Halberstam chose a pretty apt title for his book about the four men competing to be the United States's single sculler in the 1984 Olympics.
This wasn't by mistake: his quest was to find a sport in which the reward had nothing to do with the corrupting influences of money or fame; he wanted to find a true amateur athlete, who played simply to win.
He found what he wanted in the sport of rowing, because what says "amateur" more than guys who put their entire life and body into a sport that almost no one watches? There aren't sponsors waiting to put rowers in their ads, there aren't hordes of people standing in line waiting for autographs, and there certainly isn't a lot of financial reward for the people who spend their lives on the water.
They're there because of, as Halberstam puts it, "a demonic devotion" to a sport that's somehow fulfilling…while also being insanely demanding.
So, while Halberstam writes about the four guys who compete to row in the summer games held in L.A., his main focus is on Tiff Wood, one of the greatest rowers American has ever not known.
Dude doesn't even have a Wikipedia page. Even Fuwa, the mascot for the 2008 Summer Olympics in Beijing has a Wiki page.
But the guy who held the bronze medal in the World Rowing Championships, and was considered a favorite to win the gold in 1984, is still largely unheard of.
One thing we feel is helpful to point out is that the name "Tiff", is the result of a speech impediment he had as a child that led him to pronounce his own name as "Tiffer."
His other nickname, "the Hammer," perhaps makes more sense. Apparently, it's a common moniker for rowers who are strong but don't have the graceful style so symbolic of the sport. So it's both a compliment and insult—but it's also totally fitting.
Tiff may have lacked finesse, but it worked for him: he made the 1976, 1980, and 1984 U.S. Olympic teams. More importantly to Halberstam, though, is what Tiff gave up for his sport:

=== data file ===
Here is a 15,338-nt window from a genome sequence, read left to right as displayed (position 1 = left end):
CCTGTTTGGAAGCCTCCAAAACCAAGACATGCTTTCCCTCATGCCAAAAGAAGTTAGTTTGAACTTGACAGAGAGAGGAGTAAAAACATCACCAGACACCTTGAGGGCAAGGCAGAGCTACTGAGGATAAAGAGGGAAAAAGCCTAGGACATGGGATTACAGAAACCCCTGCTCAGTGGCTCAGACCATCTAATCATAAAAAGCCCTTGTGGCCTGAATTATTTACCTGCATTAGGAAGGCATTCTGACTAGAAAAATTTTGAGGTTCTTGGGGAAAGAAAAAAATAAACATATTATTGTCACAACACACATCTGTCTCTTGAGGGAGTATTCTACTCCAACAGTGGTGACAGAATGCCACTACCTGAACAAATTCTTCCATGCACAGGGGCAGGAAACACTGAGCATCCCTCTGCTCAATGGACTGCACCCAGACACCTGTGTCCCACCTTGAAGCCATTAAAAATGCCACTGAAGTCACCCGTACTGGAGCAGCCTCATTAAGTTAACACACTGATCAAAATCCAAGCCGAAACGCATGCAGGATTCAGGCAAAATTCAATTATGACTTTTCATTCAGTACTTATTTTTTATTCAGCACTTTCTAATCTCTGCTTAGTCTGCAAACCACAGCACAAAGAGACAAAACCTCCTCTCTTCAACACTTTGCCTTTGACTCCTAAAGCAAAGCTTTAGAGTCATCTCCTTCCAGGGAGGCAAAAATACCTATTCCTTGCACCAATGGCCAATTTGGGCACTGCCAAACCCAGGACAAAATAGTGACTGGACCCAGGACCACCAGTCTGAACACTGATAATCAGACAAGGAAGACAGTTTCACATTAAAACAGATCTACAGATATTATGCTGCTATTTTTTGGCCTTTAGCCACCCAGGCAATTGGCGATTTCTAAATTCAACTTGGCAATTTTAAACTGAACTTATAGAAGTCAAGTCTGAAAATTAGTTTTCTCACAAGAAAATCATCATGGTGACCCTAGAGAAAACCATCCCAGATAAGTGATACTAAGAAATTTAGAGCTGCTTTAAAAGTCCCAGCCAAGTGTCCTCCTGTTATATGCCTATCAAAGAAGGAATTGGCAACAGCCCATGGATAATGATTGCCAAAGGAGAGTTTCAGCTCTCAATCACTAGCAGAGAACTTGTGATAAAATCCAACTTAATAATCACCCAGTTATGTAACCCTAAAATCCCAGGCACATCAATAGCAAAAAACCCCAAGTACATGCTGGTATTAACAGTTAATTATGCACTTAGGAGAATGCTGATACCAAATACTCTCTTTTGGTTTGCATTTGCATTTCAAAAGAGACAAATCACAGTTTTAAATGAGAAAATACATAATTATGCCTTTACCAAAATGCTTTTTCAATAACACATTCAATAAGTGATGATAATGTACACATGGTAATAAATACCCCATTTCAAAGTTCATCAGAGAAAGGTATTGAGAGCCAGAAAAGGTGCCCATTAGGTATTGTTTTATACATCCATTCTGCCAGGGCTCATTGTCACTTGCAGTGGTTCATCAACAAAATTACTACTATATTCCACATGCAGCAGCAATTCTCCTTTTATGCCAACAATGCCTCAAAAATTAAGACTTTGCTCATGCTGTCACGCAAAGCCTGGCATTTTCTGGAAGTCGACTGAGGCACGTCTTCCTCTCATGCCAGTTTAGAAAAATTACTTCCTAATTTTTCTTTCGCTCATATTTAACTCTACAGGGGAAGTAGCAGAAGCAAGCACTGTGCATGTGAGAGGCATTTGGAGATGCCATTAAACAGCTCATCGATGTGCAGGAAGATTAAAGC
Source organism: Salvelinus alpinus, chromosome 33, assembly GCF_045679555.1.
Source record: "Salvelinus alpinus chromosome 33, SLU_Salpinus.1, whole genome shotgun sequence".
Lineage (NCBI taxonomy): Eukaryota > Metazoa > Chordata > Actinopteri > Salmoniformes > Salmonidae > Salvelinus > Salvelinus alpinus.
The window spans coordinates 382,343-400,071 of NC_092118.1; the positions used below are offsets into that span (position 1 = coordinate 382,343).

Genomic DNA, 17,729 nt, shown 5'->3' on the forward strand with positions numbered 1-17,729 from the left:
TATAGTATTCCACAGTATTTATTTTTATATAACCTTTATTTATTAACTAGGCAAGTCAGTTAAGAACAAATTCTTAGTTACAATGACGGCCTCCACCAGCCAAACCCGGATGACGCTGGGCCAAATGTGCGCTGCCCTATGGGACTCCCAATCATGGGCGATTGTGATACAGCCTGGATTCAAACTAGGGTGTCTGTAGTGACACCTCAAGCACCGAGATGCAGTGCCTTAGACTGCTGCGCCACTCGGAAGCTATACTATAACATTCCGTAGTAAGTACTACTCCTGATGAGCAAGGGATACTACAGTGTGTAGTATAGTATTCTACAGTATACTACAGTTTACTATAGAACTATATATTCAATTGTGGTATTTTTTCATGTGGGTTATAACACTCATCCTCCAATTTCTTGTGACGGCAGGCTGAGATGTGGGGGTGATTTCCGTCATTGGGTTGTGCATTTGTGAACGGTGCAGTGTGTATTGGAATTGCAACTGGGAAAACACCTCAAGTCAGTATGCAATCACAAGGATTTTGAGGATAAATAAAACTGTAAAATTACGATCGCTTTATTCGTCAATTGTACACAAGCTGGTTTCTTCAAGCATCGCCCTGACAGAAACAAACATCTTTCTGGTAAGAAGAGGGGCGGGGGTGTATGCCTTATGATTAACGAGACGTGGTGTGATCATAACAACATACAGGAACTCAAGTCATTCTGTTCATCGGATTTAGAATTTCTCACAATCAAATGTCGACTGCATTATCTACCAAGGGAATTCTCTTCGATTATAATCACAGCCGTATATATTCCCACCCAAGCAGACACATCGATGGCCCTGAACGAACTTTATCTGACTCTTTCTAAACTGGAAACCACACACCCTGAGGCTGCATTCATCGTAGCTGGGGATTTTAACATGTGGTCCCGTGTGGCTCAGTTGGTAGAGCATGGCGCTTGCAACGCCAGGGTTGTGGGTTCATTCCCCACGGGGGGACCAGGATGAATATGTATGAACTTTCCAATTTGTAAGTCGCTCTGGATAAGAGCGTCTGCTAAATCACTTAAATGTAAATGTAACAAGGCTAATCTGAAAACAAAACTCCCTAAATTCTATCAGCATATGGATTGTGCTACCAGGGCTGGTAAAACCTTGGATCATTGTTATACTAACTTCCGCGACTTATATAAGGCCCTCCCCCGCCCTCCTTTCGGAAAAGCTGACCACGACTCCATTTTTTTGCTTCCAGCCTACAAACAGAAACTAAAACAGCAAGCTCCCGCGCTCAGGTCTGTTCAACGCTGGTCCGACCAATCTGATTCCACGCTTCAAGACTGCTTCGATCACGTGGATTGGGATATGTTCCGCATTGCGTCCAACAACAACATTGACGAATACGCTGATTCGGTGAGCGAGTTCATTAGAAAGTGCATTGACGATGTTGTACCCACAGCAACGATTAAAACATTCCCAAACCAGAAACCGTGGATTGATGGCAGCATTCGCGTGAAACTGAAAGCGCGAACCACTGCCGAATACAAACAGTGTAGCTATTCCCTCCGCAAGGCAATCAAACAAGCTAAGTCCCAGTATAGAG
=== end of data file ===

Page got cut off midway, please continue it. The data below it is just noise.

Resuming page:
Tiff Wood was a champion single-scull rower, perhaps, some thought, the best American hope for a sculling Olympic medal in the 1984 games. At thirty-one he was, as a man who had devoted his entire grown life to rowing, the personification of the amateur. He had put aside career, marriage, pleasure in his single-minded pursuit of excellence in a sport that few of his fellow countrymen cared about and that was, therefore, absolutely without commercial rewards. (The Amateurs)
The fact that there were no commercial rewards for Tiff Wood was, to Halberstam, the ultimate sign of sportsmanship. In a 1985 article in the Los Angeles Times he said,
"People like Tiff Wood are, I think, more in touch with the realities of sport--with the nature of sport as games worth playing," he said. "They don't dream of $8-million Wheaties contracts for doing this or that the right way. They espouse ideals all of us, I think, would do well to observe." (Source)
So that's the side that we see in Halberstam's book: everything Wood sacrificed for his sport of choice.
Halberstam delves into the emotional toll of Wood being an alternate but never getting a chance to row in the 1976 games. He writes about Wood's passionate protest of Carter's 1980 Olympic boycott, because the games were just about the only exposure his sport ever got. He explores the complex, petulant relationships between rowers, who are competing amongst themselves as much as anything else.
And through it all, a portrait of a driven but laid-back guy emerges: someone who went to Harvard but wasn't particularly scholarly, and someone who was favored to win in the Olympics but took that news with sheepish shrug.